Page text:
16 December 2020 Coillte Nature

2020 Progress: Dublin Mountains Makeover

Karen Woods, Operations Manager with Coillte Nature, offers a personal reflection on progress made this year on the Dublin Mountains Makeover

For me, the Dublin Mountains Makeover is part of a really exciting journey that started 12 years ago when I became the first Recreation Manager with the Dublin Mountains Partnership (DMP). Our early work focussed on upgrading existing trails, creating new ones, improving signage and enhancing facilities. Now, I feel we’ve come full circle: while the amazing recreation work continues through the DMP, I’ve had the opportunity to turn my attention back to the trees and forests themselves.

The Dublin Mountains Makeover
Coillte Nature is transforming 910 hectares across nine Coillte sites for people and nature through two novel forest management approaches: CCF (Continuous Cover Forestry, learn more) and R&R (Remove & Replant, learn more).

Karen Woods inspecting a tree marked for CCF
CCF thinning in operation in Ballyedmonduff

We started work in June 2020 with a CCF thinning
Operations started in June with a CCF thinning in a beautiful stand of mature Sitka spruce at Ballyedmonduff. We removed individual trees to create space and light for seedlings to grow naturally and to increase the structural diversity of the forest stand. In this way, the large cathedral like spruce trees can be maintained on the landscape, enhancing the forests’ recreational appeal while also maintaining the vital forest habitat above and below the soil for wildlife, protecting the soil and encouraging the forest to regenerate.

We also completed another CCF thinning in Cruagh wood in the 70 year old larch stand at the entrance and adjacent spruce. Again, we are trying to open the canopy to allow light to reach the forest floor to encourage natural regeneration. We will also underplant the larch with native trees to gradually convert the forest to a more mixed woodland over time. Due to the high deer populations in Dublin and Wicklow, any native trees we plant in these areas will need protection through either fencing, small exclosures or tree shelters.

Another CCF thinning was planned in the beautiful mixed woodland at Barnaslingan, however the felling licence from the Forest Service is still awaiting approval. However, we have marked the trees for removal with a pink line (/) so are ready to go in the coming months when the licence is granted.

Our next task was to make space for new native woodlands
In some parts of the Dublin Mountains, it’s not possible to do CCF and in others we want to change the species. That’s why - in some places - we’ve opted for R&R instead: a technique whereby we clearfell the mature spruce and pine forest and replant it with new native woodland. First though, we survey the site and look at the soil type, ground flora and moisture regime to determine the most appropriate native woodland type and mix of species to plant.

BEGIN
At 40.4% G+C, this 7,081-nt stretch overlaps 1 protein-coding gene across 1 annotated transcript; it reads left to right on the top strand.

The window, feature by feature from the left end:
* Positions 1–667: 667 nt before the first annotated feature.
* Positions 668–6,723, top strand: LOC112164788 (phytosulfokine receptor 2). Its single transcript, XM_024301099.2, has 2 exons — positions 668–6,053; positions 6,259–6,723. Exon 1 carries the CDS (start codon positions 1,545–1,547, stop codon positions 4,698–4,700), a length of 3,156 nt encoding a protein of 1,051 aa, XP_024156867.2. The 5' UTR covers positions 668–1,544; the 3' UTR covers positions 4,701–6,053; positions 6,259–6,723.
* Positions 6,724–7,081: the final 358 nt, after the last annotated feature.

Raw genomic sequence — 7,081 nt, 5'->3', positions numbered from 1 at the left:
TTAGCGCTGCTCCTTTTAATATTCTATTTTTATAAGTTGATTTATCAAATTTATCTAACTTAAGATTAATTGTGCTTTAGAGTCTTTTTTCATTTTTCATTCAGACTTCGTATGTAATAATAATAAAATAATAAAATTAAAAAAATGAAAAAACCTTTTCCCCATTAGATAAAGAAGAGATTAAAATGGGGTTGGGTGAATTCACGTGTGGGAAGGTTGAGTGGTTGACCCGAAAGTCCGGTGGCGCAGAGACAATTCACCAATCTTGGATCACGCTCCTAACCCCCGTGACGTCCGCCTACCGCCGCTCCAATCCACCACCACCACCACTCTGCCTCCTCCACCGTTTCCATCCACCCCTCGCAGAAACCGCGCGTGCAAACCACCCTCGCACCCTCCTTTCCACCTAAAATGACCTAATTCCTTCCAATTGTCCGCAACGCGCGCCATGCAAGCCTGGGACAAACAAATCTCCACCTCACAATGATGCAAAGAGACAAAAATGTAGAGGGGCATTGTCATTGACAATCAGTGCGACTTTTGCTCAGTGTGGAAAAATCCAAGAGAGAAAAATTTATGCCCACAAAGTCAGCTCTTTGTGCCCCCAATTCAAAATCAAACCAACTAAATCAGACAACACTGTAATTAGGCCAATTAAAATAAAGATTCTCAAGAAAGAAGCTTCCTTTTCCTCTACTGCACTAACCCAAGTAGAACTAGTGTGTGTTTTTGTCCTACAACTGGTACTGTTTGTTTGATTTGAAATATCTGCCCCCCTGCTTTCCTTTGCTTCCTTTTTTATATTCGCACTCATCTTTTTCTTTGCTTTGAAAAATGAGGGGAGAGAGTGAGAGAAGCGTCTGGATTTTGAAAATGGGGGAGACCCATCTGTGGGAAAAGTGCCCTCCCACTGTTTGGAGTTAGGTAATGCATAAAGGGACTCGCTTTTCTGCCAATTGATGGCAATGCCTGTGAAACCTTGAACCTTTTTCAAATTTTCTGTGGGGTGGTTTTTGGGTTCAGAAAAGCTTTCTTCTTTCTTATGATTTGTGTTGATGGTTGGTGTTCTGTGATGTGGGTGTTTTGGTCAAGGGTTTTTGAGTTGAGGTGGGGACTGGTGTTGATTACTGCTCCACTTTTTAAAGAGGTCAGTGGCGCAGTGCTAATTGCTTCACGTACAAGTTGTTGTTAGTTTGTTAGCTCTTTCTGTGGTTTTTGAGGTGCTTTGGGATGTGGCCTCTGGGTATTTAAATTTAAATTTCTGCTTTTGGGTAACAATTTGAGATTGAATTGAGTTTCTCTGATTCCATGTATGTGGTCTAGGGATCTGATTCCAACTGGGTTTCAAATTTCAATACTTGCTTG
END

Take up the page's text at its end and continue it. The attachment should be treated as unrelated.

In August, we started two small clearfells in Ticknock: one near the car park, one near the Red Barn. The trees were cut down and brought to the side of the road, where they were picked up by timber lorries and brought to the sawmills. Then in winter, we started preparing the site for the first native woodland planting. This involved removing some of the heavy branches left over from the felling operation and pulling the brash into piles (windrows) that will gradually decompose over time. Next, a machine came in and prepared the ground for the new seedlings by mixing the soil, and the final step was to erect a deer fence to keep the hungry deer out.

In December, we started to plant it
In early December, we planted the two areas with a mix of native trees. In the area closest to the car park we planted birch, Scots pine, oak, rowan and holly, which will develop into a pioneer birch woodland. In the area near the Red Barn, we planted the same mix of species but in different proportions. This area will develop into an oak-birch-holly woodland. These new native woodlands will see a greater diversity of species in the Dublin Mountains, enhance the habitat for wildlife and bring beautiful autumn colour to the hills. We are working with the DMP to create new walking trails next year.

Also this year, we clearfelled an area of Sitka spruce in Cruagh, opening up the wonderful views over Dublin city. It will be replanted with native woodland next spring. An area of Sitka spruce in Ballyedmonduff was also felled and will be replanted with spruce, birch and rowan next spring. Unfortunately, our plans to replant a large area of burnt forest in Carrickgollogan with new native woodland were delayed due to a felling licence appeal. Happily, in December the appeal was heard by the Forestry Appeals Committee and the licence approved. Work is due to commence next year to remove the burnt and blown-down trees and replant the area with native oak-birch-holly woodland the following autumn.

Ticknock Clearfell near the Red Barn
Planting the new pioneer birch native woodland

Thanks for all your support in 2020! We look forward to continued progress in 2021
2020 has been a really exciting year for the Dublin Mountains and the importance of the Makeover has been highlighted by the massive increase in visitors, who are getting outdoors and enjoying this wonderful amenity on their doorstep during these challenging Covid times. We’re hugely grateful for the support and patience that the public have shown as we progress this long-term project and look forward to continuing the transformation over the coming years. We will continue to work closely with our partners in the Dublin Mountains Partnership to protect and enhance this wonderful resource on Dublin's doorstep.

Find out more about Coillte Nature's work in our End of Year Report

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